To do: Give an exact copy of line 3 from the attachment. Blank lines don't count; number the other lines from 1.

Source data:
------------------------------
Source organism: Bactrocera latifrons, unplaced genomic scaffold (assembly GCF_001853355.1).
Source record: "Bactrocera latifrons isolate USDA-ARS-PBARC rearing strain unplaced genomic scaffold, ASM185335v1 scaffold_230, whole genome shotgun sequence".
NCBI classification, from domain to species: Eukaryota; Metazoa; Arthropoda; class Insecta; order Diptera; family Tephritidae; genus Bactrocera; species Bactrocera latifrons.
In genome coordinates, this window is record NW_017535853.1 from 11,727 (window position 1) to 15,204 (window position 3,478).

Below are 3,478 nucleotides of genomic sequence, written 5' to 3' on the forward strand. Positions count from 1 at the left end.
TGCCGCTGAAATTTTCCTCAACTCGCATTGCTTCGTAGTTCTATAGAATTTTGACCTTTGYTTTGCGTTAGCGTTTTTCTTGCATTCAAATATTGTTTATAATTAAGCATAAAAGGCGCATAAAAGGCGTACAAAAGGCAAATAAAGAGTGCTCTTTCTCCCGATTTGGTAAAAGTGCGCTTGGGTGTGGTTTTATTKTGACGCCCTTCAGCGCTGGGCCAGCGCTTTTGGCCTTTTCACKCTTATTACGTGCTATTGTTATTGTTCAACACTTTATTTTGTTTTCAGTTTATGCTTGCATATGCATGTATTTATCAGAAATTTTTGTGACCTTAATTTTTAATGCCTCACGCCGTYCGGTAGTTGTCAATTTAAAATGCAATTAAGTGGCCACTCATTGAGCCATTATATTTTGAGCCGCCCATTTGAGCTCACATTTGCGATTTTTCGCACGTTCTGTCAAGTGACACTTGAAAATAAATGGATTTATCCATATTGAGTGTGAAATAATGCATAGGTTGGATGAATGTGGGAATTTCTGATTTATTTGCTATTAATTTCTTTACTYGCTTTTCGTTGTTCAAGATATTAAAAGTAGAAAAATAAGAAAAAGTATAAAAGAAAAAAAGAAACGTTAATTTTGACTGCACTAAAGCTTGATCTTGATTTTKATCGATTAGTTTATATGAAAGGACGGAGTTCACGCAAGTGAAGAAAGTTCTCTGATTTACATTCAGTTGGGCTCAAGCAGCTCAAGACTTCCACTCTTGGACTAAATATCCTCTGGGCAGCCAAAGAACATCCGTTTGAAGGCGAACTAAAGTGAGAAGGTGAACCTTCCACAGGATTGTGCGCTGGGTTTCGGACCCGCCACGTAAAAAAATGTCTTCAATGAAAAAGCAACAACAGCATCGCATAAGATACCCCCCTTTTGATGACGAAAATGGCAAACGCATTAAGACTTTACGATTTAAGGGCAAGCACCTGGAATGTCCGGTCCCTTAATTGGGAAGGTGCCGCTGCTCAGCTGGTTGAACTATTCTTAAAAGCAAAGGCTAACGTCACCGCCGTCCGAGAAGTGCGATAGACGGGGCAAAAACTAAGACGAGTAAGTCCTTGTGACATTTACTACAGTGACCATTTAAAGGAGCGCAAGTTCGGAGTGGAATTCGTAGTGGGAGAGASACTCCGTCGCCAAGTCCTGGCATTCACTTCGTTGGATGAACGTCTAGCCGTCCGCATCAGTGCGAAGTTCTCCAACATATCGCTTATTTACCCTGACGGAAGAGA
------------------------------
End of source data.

NCBI classification, from domain to species: Eukaryota; Metazoa; Arthropoda; class Insecta; order Diptera; family Tephritidae; genus Bactrocera; species Bactrocera latifrons.